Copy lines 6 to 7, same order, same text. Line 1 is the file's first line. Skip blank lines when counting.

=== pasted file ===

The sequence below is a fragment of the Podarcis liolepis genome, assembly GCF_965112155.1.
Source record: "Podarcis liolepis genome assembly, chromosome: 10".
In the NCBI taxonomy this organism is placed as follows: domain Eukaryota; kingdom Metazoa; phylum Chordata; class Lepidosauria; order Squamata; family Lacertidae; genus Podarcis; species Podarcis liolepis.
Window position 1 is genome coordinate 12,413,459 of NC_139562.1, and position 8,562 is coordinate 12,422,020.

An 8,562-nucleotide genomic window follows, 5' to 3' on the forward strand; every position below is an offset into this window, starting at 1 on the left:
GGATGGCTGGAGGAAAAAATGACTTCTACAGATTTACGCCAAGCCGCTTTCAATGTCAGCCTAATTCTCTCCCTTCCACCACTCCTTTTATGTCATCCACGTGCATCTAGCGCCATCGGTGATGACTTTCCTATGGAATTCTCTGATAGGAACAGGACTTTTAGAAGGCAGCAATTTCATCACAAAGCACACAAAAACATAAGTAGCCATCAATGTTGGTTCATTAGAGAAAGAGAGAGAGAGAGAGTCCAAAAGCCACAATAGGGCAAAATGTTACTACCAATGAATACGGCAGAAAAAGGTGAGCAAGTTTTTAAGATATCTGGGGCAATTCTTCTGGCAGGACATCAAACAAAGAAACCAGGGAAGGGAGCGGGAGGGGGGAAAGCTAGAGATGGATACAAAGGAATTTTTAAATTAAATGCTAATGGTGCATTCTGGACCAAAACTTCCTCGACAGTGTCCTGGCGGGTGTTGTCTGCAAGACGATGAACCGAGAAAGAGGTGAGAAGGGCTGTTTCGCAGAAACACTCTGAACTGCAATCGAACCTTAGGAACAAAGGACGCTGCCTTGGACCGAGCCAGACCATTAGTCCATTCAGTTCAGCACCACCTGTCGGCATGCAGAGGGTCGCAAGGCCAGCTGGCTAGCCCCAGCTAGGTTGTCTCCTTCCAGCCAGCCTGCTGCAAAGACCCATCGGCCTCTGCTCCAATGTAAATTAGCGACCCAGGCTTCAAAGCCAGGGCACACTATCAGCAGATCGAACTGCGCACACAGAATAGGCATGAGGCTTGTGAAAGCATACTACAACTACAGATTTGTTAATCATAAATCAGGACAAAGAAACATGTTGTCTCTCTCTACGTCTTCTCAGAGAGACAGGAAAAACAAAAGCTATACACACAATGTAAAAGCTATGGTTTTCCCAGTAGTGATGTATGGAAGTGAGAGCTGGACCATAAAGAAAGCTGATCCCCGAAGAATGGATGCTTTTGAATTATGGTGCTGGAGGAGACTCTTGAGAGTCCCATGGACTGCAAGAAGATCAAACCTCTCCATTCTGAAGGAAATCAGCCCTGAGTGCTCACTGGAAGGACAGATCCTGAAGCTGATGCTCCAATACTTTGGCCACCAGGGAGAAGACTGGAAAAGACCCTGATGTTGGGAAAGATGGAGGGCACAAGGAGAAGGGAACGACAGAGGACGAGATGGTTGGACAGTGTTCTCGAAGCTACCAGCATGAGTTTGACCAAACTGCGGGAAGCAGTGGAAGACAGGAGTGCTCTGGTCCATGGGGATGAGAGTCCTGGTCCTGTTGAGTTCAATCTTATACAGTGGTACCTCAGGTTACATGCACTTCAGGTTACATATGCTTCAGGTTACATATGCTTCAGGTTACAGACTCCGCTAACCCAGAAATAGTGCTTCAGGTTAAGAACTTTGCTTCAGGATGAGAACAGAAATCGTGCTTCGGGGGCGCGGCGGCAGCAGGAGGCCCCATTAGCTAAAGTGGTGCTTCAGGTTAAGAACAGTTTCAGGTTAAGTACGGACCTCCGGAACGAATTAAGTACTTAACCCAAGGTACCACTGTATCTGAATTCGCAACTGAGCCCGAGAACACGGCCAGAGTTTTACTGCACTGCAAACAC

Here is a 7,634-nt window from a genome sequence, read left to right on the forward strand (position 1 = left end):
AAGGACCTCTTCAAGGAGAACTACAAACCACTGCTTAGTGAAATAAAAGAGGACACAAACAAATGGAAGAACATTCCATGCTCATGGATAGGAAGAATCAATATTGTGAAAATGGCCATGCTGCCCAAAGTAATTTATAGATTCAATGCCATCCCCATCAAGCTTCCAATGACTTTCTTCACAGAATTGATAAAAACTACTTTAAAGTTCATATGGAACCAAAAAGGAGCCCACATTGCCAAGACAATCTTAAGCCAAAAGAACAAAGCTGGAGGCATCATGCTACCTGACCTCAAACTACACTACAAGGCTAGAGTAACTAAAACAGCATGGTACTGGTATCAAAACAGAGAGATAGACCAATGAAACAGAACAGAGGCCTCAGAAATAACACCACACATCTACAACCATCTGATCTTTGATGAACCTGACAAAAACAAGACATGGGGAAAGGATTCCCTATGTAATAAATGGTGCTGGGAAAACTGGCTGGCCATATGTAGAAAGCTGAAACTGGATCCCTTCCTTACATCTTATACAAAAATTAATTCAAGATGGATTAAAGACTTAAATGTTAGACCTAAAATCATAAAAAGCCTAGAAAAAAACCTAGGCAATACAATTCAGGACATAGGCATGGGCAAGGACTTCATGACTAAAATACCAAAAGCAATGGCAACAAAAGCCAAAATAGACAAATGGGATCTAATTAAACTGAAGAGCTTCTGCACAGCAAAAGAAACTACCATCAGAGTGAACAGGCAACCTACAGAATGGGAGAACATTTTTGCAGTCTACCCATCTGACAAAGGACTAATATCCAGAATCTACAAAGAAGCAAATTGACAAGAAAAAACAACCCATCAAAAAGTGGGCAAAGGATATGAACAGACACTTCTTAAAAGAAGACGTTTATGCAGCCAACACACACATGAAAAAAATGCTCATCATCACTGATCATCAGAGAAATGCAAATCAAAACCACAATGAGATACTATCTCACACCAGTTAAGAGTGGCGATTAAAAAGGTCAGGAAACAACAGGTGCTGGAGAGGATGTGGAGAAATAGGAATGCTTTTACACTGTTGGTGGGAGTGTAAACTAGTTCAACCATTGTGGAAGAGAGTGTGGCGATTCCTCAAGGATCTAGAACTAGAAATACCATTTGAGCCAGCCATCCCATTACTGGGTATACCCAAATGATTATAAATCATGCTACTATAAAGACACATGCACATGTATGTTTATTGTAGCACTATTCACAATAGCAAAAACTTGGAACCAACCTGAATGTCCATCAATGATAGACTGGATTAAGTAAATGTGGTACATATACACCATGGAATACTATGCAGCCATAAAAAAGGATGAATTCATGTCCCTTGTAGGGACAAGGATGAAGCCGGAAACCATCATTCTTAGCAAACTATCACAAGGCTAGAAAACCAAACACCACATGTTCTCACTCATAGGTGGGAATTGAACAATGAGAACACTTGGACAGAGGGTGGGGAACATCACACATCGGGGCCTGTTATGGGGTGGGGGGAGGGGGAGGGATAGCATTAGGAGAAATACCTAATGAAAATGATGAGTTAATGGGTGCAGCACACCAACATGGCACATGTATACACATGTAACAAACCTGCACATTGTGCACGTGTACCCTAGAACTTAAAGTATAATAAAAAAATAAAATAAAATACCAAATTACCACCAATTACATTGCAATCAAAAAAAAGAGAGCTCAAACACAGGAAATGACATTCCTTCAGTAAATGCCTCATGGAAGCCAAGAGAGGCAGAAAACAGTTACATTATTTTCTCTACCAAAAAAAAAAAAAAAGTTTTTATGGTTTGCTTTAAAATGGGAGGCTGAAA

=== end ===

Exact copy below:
GGATGGCTGGAGGAAAAAATGACTTCTACAGATTTACGCCAAGCCGCTTTCAATGTCAGCCTAATTCTCTCCCTTCCACCACTCCTTTTATGTCATCCACGTGCATCTAGCGCCATCGGTGATGACTTTCCTATGGAATTCTCTGATAGGAACAGGACTTTTAGAAGGCAGCAATTTCATCACAAAGCACACAAAAACATAAGTAGCCATCAATGTTGGTTCATTAGAGAAAGAGAGAGAGAGAGAGTCCAAAAGCCACAATAGGGCAAAATGTTACTACCAATGAATACGGCAGAAAAAGGTGAGCAAGTTTTTAAGATATCTGGGGCAATTCTTCTGGCAGGACATCAAACAAAGAAACCAGGGAAGGGAGCGGGAGGGGGGAAAGCTAGAGATGGATACAAAGGAATTTTTAAATTAAATGCTAATGGTGCATTCTGGACCAAAACTTCCTCGACAGTGTCCTGGCGGGTGTTGTCTGCAAGACGATGAACCGAGAAAGAGGTGAGAAGGGCTGTTTCGCAGAAACACTCTGAACTGCAATCGAACCTTAGGAACAAAGGACGCTGCCTTGGACCGAGCCAGACCATTAGTCCATTCAGTTCAGCACCACCTGTCGGCATGCAGAGGGTCGCAAGGCCAGCTGGCTAGCCCCAGCTAGGTTGTCTCCTTCCAGCCAGCCTGCTGCAAAGACCCATCGGCCTCTGCTCCAATGTAAATTAGCGACCCAGGCTTCAAAGCCAGGGCACACTATCAGCAGATCGAACTGCGCACACAGAATAGGCATGAGGCTTGTGAAAGCATACTACAACTACAGATTTGTTAATCATAAATCAGGACAAAGAAACATGTTGTCTCTCTCTACGTCTTCTCAGAGAGACAGGAAAAACAAAAGCTATACACACAATGTAAAAGCTATGGTTTTCCCAGTAGTGATGTATGGAAGTGAGAGCTGGACCATAAAGAAAGCTGATCCCCGAAGAATGGATGCTTTTGAATTATGGTGCTGGAGGAGACTCTTGAGAGTCCCATGGACTGCAAGAAGATCAAACCTCTCCATTCTGAAGGAAATCAGCCCTGAGTGCTCACTGGAAGGACAGATCCTGAAGCTGATGCTCCAATACTTTGGCCACCAGGGAGAAGACTGGAAAAGACCCTGATGTTGGGAAAGATGGAGGGCACAAGGAGAAGGGAACGACAGAGGACGAGATGGTTGGACAGTGTTCTCGAAGCTACCAGCATGAGTTTGACCAAACTGCGGGAAGCAGTGGAAGACAGGAGTGCTCTGGTCCATGGGGATGAGAGTCCTGGTCCTGTTGAGTTCAATCTTATACAGTGGTACCTCAGGTTACATGCACTTCAGGTTACATATGCTTCAGGTTACATATGCTTCAGGTTACAGACTCCGCTAACCCAGAAATAGTGCTTCAGGTTAAGAACTTTGCTTCAGGATGAGAACAGAAATCGTGCTTCGGGGGCGCGGCGGCAGCAGGAGGCCCCATTAGCTAAAGTGGTGCTTCAGGTTAAGAACAGTTTCAGGTTAAGTACGGACCTCCGGAACGAATTAAGTACTTAACCCAAGGTACCACTGTATCTGAATTCGCAACTGAGCCCGAGAACACGGCCAGAGTTTTACTGCACTGCAAACAC

Here is a 7,634-nt window from a genome sequence, read left to right on the forward strand (position 1 = left end):